Last weekend I stopped by my parents’ house and took a quick walk through their garden. Despite it being cold and rainy, the herbs were still green and I spotted a few tomatoes still on the vine. I was suddenly reminded that my dad had asked me to pick all the tomatillos that had ripened, heavy in their husks, the plants bowing towards the ground. There were about a dozen in varying sizes, still bright green in the gray and wet day. It was funny they were growing in our North American/Korean hybrid garden since no one in my family recognized what they even were.
I’ve eaten my fair share of things with tomatillos in them but I’ve never really cooked with them before. They’re quite firm when raw but they soften as they cook in the pan. After removing the papery husk the tomatillo berry is quite sticky which can be remedied with a quick wash of soap and water. I read that the flavor of tomatillos can really range from quite sour to mild and sweet. Dry roasting them in the pan should really help temper any sourness. I didn’t have any sour ones because most of my tomatillos were small (smaller ones are milder). The onion and the jalapeño smell like a plate of fajitas you can order in a Mexican restaurant as they sear in the pan. The cilantro adds a freshness to the salsa and the raw garlic that distinct bite. I really like the addition of the avocado in this because it gives it a nice creaminess and it also softens the sharpness of the other ingredients.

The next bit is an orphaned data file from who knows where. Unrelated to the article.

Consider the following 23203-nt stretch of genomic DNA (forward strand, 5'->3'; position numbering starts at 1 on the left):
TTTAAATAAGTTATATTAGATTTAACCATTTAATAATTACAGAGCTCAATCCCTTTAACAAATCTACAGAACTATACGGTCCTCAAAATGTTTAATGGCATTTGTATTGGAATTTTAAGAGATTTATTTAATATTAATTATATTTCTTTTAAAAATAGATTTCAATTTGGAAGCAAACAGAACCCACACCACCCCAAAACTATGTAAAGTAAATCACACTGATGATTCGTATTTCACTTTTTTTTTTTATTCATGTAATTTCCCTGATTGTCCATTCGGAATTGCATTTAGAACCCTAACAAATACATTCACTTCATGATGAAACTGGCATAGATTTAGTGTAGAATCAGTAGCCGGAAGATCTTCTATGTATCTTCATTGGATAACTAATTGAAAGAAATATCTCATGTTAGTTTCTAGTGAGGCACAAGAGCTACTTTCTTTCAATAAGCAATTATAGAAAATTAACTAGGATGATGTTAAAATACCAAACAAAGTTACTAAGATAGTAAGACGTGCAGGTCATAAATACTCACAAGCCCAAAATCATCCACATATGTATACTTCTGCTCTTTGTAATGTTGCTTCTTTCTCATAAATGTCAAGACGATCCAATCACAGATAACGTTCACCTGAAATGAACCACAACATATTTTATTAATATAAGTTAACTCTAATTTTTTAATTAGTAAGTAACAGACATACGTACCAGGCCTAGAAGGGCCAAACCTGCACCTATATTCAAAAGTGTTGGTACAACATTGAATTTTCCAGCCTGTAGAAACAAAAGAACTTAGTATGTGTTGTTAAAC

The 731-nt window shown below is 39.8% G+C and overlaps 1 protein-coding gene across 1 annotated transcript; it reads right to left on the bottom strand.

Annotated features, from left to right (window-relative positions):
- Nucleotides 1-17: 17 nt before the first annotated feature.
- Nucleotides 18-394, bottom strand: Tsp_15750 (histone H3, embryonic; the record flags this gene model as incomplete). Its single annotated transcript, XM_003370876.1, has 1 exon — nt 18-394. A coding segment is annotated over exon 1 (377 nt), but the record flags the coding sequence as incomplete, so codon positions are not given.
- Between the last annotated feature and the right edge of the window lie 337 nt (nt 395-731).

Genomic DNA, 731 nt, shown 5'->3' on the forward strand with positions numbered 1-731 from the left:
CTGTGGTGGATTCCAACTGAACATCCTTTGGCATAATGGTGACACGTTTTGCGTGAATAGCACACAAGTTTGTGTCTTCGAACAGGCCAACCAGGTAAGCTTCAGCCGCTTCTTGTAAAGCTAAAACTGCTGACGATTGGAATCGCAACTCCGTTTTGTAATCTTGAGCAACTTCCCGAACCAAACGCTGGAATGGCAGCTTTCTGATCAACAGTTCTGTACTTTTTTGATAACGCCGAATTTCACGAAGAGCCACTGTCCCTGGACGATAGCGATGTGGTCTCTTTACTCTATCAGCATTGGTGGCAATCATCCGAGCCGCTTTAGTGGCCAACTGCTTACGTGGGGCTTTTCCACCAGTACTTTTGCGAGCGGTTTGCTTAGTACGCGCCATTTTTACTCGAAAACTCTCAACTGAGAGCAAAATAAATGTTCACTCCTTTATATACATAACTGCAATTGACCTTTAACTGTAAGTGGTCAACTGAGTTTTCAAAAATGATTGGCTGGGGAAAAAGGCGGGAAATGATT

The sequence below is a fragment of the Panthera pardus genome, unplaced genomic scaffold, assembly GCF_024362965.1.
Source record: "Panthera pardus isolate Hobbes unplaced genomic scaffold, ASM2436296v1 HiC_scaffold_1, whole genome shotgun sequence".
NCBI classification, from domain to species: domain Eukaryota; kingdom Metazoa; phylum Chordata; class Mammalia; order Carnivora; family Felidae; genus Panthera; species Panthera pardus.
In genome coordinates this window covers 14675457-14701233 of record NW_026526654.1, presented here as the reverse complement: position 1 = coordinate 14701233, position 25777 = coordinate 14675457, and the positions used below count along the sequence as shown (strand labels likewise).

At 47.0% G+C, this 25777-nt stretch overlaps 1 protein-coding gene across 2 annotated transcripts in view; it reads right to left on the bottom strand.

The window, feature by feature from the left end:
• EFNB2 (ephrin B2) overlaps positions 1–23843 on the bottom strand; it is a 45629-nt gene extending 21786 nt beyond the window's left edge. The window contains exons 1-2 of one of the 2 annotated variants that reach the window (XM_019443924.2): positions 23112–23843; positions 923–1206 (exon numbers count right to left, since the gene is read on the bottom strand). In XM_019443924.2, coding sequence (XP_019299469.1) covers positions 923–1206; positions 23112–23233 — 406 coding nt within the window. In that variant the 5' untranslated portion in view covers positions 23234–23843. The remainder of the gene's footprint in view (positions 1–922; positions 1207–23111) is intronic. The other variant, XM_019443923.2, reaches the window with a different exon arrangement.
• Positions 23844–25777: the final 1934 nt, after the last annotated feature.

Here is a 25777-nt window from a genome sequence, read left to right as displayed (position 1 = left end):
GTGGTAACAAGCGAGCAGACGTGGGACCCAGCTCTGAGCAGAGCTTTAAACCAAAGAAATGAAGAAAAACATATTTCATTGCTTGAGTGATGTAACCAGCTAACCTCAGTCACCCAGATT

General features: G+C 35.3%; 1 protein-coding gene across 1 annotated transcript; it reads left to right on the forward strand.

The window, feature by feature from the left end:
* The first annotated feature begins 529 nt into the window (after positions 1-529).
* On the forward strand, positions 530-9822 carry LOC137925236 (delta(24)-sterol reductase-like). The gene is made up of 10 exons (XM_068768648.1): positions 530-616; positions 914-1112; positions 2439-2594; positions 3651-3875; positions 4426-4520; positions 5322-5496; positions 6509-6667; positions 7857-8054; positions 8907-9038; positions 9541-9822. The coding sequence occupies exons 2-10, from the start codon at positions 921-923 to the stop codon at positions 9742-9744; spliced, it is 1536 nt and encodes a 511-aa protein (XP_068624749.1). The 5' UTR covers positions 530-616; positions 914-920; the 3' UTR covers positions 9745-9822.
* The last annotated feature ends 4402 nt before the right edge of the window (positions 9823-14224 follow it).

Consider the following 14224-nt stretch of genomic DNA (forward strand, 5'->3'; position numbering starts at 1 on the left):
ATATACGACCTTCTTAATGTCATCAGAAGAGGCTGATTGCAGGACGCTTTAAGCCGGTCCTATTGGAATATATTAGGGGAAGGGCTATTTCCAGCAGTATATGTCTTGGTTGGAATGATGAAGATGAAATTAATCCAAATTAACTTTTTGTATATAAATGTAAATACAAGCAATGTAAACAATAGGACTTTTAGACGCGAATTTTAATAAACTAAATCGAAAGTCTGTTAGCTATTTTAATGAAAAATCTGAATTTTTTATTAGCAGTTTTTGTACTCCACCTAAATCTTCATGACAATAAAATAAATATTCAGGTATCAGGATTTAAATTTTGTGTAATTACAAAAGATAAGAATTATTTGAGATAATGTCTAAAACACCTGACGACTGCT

I enjoyed this as a salsa to dip tortilla chips in when I first made it (as you can see in the photos) but last night I used it to top my dinner of migas (tortillas scrambled into eggs with some onion and bell pepper along with cheese) and it was quite delicious. I imagine it would also be a great topping on some white fish or any kind of tacos. You can find them easily in most grocery stores now since they are widely available. Look for ones with split husks that are brown but not shriveled. This is the perfect time to try cooking with tomatillos because they are in season and you will find them at the perfect ripeness this month.
- 1/2 pound of tomatillos husked removed and washed
- 1/2 large onion cut into large wedges
- 1 jalapeño stem and seeds removed and quarter lengthwise
- 1 large garlic clove peeled and smashed
- 1/4 of fresh cilantro roughly chopped
- juice of 1 lime
- 1 ripe Haas avocado
- 1/2 teaspoon of salt
On a dry cast iron skillet or grill pan over medium high heat, let the tomatillos lightly char on all sides. When they turn from a bright green color to a faded olive color, remove from the pan and set aside to cool.
Add the onion wedges and jalapeño and add color to all sides, being careful not to burn. Set aside to cool.
In a blender add all ingredients and blend until smooth, scraping down the sides a few times.